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Drinking Coffee Tied to Lower Risk of Death

Drinking Coffee Tied to Lower Risk of Death

A new study conducted by The Oxford Journal revealed coffee drinkers are less likely to die of heart disease and other ailments, as compared to non-coffee drinkers. Dr. Erikka Loftfield of the National Cancer Institute in Rockville, Maryland conducted the study over a10-year period and founded these results.

With no change for decaf drinkers, the study found the more coffee drinkers consume the less of a chance they had to develop potentially fatal causes like heart disease and diabetes.

“Coffee contains numerous biologically active compounds, including phenolic acids, potassium, and caffeine,” Dr. Loftfield told Reuters Health.

Loftfield also explained this particular study is backed by others that have found frequent coffee drinking can lead to less of a risk of heart-related deaths. Researchers found coffee drinkers to be less susceptible to heart disease, chronic respiratory diseases, diabetes, pneumonia and influenza and suicide. However, drinking coffee has no effect on dying of cancer.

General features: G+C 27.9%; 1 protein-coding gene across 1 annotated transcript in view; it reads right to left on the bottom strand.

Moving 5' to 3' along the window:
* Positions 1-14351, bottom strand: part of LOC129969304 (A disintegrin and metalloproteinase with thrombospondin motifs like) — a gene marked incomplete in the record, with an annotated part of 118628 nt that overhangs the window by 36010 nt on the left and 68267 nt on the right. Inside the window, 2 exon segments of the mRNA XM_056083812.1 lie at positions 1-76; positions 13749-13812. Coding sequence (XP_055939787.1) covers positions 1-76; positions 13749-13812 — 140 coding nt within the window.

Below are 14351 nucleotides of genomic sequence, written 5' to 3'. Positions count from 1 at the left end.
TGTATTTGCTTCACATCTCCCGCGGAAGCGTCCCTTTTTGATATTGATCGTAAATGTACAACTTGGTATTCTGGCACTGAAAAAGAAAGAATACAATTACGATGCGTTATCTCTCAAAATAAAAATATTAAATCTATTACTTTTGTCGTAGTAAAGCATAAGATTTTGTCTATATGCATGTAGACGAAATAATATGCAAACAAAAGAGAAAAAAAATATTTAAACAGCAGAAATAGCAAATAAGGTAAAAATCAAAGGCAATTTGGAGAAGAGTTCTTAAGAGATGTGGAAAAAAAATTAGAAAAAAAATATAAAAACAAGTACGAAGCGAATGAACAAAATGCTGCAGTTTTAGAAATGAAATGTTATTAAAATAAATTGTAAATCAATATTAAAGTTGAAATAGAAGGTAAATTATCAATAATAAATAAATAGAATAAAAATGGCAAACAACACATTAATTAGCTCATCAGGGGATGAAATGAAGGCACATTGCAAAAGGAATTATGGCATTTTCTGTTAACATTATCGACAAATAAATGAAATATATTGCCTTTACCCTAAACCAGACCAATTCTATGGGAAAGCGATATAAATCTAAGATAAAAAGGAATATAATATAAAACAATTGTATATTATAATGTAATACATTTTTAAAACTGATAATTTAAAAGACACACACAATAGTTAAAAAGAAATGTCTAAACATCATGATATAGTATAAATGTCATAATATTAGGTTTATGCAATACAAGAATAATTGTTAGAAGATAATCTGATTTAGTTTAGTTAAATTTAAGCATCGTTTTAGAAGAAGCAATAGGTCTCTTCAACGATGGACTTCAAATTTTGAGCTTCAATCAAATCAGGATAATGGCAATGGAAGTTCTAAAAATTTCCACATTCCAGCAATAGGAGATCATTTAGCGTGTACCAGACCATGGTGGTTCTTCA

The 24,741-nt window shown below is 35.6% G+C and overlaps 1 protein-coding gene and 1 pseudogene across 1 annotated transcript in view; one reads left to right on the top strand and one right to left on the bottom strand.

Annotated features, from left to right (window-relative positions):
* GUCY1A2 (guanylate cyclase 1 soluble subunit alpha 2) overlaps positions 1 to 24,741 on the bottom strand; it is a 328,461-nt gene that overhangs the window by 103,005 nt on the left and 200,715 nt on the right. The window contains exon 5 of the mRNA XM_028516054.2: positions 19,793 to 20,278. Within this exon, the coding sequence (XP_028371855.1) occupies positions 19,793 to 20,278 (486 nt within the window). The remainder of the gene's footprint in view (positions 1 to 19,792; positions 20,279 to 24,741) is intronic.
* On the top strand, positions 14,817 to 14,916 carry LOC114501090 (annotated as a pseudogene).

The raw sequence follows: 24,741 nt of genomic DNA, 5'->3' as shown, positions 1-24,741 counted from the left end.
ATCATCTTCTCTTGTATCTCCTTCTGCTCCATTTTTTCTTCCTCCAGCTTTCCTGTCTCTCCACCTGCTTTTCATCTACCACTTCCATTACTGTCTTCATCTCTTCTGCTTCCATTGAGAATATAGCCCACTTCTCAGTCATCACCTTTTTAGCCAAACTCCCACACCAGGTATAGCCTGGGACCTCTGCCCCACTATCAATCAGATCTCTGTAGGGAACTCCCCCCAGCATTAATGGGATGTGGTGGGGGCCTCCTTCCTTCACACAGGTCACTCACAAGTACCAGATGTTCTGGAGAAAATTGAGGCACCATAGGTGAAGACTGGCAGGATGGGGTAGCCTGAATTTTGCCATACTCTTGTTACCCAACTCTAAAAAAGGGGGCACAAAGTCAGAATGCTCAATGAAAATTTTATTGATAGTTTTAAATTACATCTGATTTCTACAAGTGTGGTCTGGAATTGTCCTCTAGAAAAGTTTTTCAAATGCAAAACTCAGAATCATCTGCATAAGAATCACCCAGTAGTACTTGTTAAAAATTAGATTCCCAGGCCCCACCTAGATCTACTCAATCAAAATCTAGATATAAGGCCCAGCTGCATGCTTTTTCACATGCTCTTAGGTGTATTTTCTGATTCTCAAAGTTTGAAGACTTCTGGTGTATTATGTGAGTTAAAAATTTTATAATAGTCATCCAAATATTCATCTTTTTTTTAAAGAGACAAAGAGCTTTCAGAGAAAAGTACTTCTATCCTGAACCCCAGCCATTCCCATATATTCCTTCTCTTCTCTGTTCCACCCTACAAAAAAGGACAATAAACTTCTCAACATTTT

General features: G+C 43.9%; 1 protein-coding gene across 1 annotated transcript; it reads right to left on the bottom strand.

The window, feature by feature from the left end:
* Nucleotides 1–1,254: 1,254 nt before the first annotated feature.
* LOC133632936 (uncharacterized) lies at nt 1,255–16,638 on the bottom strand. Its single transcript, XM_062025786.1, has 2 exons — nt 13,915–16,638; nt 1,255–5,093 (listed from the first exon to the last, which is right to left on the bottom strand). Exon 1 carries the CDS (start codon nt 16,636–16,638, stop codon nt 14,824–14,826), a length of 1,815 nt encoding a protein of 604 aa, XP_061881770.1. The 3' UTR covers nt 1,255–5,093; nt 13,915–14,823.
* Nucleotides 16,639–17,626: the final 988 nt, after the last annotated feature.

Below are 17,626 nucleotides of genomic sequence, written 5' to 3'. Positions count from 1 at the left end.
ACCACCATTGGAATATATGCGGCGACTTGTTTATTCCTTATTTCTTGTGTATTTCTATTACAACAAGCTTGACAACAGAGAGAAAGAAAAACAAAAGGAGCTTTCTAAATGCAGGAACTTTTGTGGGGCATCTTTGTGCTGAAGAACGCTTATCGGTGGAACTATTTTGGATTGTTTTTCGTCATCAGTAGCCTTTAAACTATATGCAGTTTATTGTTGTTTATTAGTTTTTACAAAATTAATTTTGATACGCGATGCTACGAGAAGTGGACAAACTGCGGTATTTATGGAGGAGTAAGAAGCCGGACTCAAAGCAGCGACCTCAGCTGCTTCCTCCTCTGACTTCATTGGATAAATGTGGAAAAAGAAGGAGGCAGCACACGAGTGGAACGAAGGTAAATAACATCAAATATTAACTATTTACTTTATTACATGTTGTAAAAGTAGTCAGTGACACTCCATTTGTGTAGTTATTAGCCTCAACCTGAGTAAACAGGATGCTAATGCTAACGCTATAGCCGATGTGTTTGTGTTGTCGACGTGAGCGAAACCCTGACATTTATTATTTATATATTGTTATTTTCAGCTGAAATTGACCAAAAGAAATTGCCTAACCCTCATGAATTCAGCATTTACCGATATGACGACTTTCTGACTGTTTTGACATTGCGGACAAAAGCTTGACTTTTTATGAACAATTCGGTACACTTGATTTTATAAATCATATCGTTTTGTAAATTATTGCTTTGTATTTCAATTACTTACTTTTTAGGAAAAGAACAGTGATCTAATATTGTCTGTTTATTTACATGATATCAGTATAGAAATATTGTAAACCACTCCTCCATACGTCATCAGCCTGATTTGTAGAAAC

Furthermore, drinking 400 milligrams of caffeinated coffee a day (up to 5 cups) is not associated with any long-term health risks. Moderate coffee drinking – or 200 milligrams a day – is even safe for pregnant women. So why aren’t you drinking coffee from US Coffee right now?

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